a finished work, lead us at once to repeat the work. "In dimensions it exceeds, crow of our neighbours, and regard perhaps, any basin constructed for it as one of the marvels of the age. war purposes now existing in the A little consideration, however, will ports or dockyards of the great naval very much modify the wonder.' The powers. It covers twenty acres of obstacles were doubtless great, but space, extends on its longer side to they were not new; they were such four hundred and twenty metres, and as men had been contending with measures two hundred metres across. since the world began ; they have Its depth is eighteen metres from the ever been in contest with rock, terre-plein. Two locks connect it and stone, and clay ; they have with the Rade, one opening into the ever been toiling and digging-ever avant-port, and the other into the mixing mortar and building walls. bassin-de-flot, and both being wide It was not as with the Atlantic enough to admit any vessel of war. cable, where science had to struggle On the west side are seven building- with new elements and new maslips, of various sizes, exquisite in chinery, and test its stages by exworkmanship and finish. On the periment. Here the work was with north side are four “formes," or the same materials, and with better docks, for the repair of vessels, also means, than those with which the most complete in details, and in the ancients achieved their grand monufineness of the materialand handicraft. ments. It was the old process—to dig, On the south two other "formes "are to delve, to heaveout, to build and that being dug. It is said to contain too with the superior advantages of 1,600,000 cubic metres of water, and blasting and mining. Thus regarded, to be capable of receiving fourteen the result does not seem so astonlarge vessels of war. Around it are ishing. The design was pursued grouped all the various workshops throughout fifty-five years, and durfor machinery, &c.; and betwixt iting this time the resolve of a mighty and the other basins are the offices State was bent on its accomplishand bureaux for the direction of the ment. As an achievement requiring movements of the port. The whole only means, labour, and supplies, of the port militaire is enclosed by a subject to no doubtful experiments, high wall, excluding it entirely from and dependent on no theories of the habitations of officials, workmen, science, and compared with the time or soldiery, so that when the hours it occupied, it can scarcely be acof work are ended it may be closed cepted as any extraordinary developentirely, subject to no egress or ment of the energies of a great nation, ingress, and left solely to its guards. directed by a strong government. Its On the west of the wall are the bar- expression is rather that of will than racks, hospitals, and arsenals, de- of power.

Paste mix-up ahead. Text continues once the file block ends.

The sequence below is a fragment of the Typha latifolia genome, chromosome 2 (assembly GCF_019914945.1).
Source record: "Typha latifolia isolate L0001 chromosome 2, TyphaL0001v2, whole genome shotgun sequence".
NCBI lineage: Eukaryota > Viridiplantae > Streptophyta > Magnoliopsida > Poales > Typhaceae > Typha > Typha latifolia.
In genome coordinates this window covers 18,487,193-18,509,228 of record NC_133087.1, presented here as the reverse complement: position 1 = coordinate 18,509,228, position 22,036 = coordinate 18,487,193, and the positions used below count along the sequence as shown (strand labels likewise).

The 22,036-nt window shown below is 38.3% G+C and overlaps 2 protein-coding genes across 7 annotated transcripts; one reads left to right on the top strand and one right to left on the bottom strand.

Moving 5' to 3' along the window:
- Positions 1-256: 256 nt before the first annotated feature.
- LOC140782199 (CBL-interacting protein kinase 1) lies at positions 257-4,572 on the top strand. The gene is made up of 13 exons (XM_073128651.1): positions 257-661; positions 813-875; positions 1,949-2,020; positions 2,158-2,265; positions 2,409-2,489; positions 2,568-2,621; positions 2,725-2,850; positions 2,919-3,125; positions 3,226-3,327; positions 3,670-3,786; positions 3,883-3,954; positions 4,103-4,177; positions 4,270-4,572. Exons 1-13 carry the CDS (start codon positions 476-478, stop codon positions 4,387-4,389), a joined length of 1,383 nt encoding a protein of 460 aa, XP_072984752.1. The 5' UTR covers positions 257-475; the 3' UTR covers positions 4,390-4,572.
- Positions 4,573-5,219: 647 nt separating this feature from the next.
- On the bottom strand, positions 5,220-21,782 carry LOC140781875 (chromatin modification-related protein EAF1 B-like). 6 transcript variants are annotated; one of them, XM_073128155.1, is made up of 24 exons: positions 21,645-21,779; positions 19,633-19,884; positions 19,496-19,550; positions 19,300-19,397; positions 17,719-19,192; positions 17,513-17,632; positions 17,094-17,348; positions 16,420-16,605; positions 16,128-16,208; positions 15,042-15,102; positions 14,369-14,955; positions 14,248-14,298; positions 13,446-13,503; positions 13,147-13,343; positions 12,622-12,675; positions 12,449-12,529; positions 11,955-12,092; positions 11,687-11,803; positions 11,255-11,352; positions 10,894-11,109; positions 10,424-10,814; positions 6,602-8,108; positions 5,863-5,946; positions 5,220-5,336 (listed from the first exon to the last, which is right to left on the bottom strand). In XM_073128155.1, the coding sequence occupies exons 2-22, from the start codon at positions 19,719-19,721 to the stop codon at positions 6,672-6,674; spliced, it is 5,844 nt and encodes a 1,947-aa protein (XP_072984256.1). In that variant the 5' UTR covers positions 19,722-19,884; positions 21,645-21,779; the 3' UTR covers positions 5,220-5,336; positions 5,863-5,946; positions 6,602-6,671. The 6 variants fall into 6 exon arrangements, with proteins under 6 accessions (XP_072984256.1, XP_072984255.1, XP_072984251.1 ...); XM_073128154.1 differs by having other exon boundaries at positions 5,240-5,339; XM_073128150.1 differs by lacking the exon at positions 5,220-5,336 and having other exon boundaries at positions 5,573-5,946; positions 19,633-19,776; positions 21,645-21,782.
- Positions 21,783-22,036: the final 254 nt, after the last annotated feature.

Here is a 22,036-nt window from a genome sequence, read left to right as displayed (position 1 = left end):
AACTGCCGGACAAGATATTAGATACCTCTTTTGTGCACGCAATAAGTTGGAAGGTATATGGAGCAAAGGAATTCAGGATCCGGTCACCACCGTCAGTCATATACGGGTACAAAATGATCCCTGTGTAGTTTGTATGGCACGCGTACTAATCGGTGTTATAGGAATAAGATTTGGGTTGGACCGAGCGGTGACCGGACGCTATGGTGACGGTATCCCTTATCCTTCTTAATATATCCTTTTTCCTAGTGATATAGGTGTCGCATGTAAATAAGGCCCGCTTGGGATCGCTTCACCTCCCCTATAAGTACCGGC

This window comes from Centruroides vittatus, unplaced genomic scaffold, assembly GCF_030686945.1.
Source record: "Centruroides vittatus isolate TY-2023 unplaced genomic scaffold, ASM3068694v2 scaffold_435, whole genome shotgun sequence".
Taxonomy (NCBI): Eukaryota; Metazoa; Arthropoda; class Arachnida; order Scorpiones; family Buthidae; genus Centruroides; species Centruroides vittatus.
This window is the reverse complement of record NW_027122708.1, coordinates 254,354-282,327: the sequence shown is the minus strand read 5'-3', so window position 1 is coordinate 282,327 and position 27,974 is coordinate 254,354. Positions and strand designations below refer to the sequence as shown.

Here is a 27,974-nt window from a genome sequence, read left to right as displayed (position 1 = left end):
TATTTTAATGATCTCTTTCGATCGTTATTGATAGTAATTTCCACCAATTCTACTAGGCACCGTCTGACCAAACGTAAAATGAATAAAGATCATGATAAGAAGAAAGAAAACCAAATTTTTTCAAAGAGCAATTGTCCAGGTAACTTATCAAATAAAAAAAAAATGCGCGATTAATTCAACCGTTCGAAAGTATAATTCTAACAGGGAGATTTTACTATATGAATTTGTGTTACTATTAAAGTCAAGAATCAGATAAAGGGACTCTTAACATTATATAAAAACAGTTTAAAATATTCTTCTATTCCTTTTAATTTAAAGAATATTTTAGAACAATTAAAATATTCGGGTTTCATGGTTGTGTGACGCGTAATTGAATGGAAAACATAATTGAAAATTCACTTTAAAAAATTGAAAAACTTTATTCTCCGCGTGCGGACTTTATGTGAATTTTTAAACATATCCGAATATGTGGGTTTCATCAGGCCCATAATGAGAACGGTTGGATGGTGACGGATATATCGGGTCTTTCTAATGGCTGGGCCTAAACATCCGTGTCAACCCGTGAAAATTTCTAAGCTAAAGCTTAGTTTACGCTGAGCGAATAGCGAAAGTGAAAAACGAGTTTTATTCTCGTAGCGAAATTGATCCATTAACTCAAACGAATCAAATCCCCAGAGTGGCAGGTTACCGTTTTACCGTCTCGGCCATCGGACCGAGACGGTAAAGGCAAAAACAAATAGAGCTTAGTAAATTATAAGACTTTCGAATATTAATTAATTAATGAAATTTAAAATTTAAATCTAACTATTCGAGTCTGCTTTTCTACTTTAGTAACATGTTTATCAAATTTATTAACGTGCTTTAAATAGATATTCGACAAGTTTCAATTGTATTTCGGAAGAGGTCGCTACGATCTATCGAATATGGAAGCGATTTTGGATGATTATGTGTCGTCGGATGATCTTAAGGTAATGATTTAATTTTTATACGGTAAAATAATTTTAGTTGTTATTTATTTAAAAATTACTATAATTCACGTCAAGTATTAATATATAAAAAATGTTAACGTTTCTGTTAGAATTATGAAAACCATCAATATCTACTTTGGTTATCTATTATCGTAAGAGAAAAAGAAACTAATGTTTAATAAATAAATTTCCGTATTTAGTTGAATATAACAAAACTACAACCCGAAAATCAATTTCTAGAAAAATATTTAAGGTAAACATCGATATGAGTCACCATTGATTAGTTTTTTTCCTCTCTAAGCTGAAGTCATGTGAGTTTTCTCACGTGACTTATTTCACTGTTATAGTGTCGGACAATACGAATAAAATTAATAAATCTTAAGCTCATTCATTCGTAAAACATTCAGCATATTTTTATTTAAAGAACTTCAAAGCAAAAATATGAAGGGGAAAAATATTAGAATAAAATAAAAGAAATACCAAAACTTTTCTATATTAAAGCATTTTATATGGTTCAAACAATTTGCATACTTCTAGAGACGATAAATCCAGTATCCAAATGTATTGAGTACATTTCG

In all efforts of labour, time must are seven docks, and the bassin-debe calculated as well as results, and flot might be made entirely availespecially by those who would there- able for fitting or laying up vessels. by estimate the resources and capa. We come next to the harbourage. city of an empire. To us such an According to some English authoriundertaking, vast and complete as ties, sixty ships of the line might lie it is, would, as an operation of so in the three basins. This, however, many years, be scarcely a marvel or is an over-estimate, at least, if they a vaunt.